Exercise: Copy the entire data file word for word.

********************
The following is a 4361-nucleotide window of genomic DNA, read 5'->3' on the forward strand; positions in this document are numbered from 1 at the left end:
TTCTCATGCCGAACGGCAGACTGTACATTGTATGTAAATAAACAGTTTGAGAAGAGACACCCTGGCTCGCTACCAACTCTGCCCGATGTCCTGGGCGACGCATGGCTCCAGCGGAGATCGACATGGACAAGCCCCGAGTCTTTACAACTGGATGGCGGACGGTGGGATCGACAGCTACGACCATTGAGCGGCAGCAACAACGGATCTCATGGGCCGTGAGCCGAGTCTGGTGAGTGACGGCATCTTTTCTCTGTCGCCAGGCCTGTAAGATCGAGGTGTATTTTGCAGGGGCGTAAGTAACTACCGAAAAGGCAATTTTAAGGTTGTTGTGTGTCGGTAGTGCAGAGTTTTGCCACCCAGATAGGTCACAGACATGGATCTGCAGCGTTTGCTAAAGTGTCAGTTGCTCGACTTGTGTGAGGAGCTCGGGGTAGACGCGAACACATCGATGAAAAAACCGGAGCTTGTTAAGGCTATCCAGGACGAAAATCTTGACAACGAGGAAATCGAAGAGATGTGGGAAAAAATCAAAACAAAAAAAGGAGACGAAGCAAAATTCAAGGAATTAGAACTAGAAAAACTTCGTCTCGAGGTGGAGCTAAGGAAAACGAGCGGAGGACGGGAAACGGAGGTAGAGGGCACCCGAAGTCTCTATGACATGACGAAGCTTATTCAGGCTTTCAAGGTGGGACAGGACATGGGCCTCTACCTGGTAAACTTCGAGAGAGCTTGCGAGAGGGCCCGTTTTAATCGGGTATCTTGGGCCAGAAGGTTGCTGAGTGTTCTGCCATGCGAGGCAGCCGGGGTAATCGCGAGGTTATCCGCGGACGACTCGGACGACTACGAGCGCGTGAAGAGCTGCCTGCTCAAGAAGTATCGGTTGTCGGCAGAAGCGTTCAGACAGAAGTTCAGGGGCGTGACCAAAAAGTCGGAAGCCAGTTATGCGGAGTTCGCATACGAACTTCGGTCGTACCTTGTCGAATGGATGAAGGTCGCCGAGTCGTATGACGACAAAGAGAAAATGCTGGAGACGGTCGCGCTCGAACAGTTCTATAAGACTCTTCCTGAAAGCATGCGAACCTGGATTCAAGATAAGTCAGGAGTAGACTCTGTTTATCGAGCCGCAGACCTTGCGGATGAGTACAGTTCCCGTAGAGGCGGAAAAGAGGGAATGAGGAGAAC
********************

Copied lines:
The following is a 4361-nucleotide window of genomic DNA, read 5'->3' on the forward strand; positions in this document are numbered from 1 at the left end:
TTCTCATGCCGAACGGCAGACTGTACATTGTATGTAAATAAACAGTTTGAGAAGAGACACCCTGGCTCGCTACCAACTCTGCCCGATGTCCTGGGCGACGCATGGCTCCAGCGGAGATCGACATGGACAAGCCCCGAGTCTTTACAACTGGATGGCGGACGGTGGGATCGACAGCTACGACCATTGAGCGGCAGCAACAACGGATCTCATGGGCCGTGAGCCGAGTCTGGTGAGTGACGGCATCTTTTCTCTGTCGCCAGGCCTGTAAGATCGAGGTGTATTTTGCAGGGGCGTAAGTAACTACCGAAAAGGCAATTTTAAGGTTGTTGTGTGTCGGTAGTGCAGAGTTTTGCCACCCAGATAGGTCACAGACATGGATCTGCAGCGTTTGCTAAAGTGTCAGTTGCTCGACTTGTGTGAGGAGCTCGGGGTAGACGCGAACACATCGATGAAAAAACCGGAGCTTGTTAAGGCTATCCAGGACGAAAATCTTGACAACGAGGAAATCGAAGAGATGTGGGAAAAAATCAAAACAAAAAAAGGAGACGAAGCAAAATTCAAGGAATTAGAACTAGAAAAACTTCGTCTCGAGGTGGAGCTAAGGAAAACGAGCGGAGGACGGGAAACGGAGGTAGAGGGCACCCGAAGTCTCTATGACATGACGAAGCTTATTCAGGCTTTCAAGGTGGGACAGGACATGGGCCTCTACCTGGTAAACTTCGAGAGAGCTTGCGAGAGGGCCCGTTTTAATCGGGTATCTTGGGCCAGAAGGTTGCTGAGTGTTCTGCCATGCGAGGCAGCCGGGGTAATCGCGAGGTTATCCGCGGACGACTCGGACGACTACGAGCGCGTGAAGAGCTGCCTGCTCAAGAAGTATCGGTTGTCGGCAGAAGCGTTCAGACAGAAGTTCAGGGGCGTGACCAAAAAGTCGGAAGCCAGTTATGCGGAGTTCGCATACGAACTTCGGTCGTACCTTGTCGAATGGATGAAGGTCGCCGAGTCGTATGACGACAAAGAGAAAATGCTGGAGACGGTCGCGCTCGAACAGTTCTATAAGACTCTTCCTGAAAGCATGCGAACCTGGATTCAAGATAAGTCAGGAGTAGACTCTGTTTATCGAGCCGCAGACCTTGCGGATGAGTACAGTTCCCGTAGAGGCGGAAAAGAGGGAATGAGGAGAAC